stopped and blocking a traffic lane on the highway). A reasonable jury could infer that
Galloway traveled at an unsafe speed and failed to engage his flashers due in part to
fatigue caused by his violation of federal service-hour restrictions, or distraction caused
by his use of a cellular Bluetooth device.
Moreover, Officer Winn testified that he
witnessed other vehicles traveling at interstate speeds near the median fire, Trial Exh.
99, 20:11-15; Trial Tr., ECF No. 198, Page ID 6706, and Dale Bennett, the driver of the
tractor-trailer immediately in front of Galloway, testified he was travelling at forty to fortyfive miles an hour, Trial Exh. 95, 46:9-11; Trial Tr., ECF No. 198, Page ID 6668. Thus,
the trial evidence, viewed favorably to Plaintiffs, was sufficient to support the jury’s
conclusion that Galloway breached his duty of reasonable care.
Yet Ecklund asserts that Singh, not Galloway, was the but-for cause of the
collision. Def.’s Br. Rule 50(b) Mot., ECF No. 194, Page ID 6551, 6557. As the Court
explained in its Memorandum and Order on summary judgment, there may be more
than one proximate cause of an injury. Memorandum and Order, ECF No. 123, Page ID
4316 (“an act need not be the sole cause of harm to qualify as a proximate cause”)
(quoting Amanda C. ex rel. Richmond v. Case, 749 N.W.2d 429, 441 (Neb. 2008). The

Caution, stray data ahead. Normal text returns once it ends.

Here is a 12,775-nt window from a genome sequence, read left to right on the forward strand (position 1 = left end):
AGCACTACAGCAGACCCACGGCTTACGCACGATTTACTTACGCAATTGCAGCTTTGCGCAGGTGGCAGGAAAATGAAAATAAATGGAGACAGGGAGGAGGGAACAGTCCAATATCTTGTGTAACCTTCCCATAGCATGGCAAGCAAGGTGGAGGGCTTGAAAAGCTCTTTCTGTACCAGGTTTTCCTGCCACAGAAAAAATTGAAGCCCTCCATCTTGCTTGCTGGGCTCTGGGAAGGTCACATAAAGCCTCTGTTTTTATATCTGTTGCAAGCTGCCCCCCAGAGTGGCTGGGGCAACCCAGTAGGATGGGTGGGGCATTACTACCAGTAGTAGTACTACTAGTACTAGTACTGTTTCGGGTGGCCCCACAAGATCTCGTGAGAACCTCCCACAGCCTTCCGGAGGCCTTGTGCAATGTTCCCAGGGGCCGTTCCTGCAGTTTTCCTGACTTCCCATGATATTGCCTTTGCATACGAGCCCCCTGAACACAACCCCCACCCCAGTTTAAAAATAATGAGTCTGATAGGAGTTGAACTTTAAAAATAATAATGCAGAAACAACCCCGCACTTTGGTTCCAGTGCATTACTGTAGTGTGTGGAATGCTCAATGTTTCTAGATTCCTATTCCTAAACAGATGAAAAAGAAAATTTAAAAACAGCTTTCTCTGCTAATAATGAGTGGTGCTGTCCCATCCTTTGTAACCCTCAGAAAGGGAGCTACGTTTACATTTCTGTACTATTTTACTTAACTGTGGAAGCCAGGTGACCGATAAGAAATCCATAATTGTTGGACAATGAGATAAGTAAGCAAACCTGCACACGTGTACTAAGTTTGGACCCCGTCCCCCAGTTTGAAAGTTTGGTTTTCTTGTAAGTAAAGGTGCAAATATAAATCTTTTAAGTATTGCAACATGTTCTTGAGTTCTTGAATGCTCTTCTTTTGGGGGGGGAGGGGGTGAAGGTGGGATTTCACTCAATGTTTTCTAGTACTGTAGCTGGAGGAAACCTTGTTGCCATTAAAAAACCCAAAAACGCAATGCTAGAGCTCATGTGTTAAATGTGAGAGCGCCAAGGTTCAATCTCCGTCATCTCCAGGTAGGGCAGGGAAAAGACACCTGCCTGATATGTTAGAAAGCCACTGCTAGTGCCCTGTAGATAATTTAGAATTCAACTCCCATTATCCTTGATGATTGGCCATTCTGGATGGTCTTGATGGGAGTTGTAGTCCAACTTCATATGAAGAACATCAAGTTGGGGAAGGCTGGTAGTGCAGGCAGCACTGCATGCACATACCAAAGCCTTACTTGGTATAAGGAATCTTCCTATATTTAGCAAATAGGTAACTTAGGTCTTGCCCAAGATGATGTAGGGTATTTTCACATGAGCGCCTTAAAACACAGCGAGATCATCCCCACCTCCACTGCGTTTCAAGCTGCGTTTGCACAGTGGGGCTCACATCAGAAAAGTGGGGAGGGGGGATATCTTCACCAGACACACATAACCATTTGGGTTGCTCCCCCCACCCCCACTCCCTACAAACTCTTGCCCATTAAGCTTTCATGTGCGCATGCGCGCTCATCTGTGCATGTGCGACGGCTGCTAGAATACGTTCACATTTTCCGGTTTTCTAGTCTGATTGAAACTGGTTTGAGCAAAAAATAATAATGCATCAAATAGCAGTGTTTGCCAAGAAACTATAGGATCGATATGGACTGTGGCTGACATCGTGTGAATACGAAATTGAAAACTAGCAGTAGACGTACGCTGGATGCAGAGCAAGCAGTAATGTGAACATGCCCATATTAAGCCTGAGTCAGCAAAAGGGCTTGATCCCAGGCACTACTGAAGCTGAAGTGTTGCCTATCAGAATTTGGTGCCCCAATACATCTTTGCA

jury concluded both Singh’s and Galloway’s negligence proximately caused the
collision, and the Court finds that the jury’s conclusion was sufficiently supported by the
evidence. Based on the undisputed evidence that Galloway was travelling at five miles
an hour, and the conflicting evidence regarding whether his four-way flashers were on, it
was reasonable for the jury to conclude that, absent such conduct, the collision would
not have occurred.3 See Roskop Dairy, 871 N.W.2d at 794 (stating that to establish
causation, the evidence must show that “[w]ithout the negligent action, the injury would
not have occurred”).
Accordingly, the evidence at trial sufficiently supported the
reasonable conclusion that Galloway was negligent.
Finally, Ecklund argues that if Galloway was negligent, the evidence could lead a
reasonable juror to only one conclusion, that Singh’s negligence equaled or exceeded
that of Galloway’s, i.e., the negligence attributable to Galloway was less than or equal to
50%. In Traphagan, the Nebraska Supreme Court stated
where reasonable minds may draw different conclusions and inferences
regarding the negligence of the plaintiff and the negligence of the
defendant such that the plaintiff’s negligence could be found to be less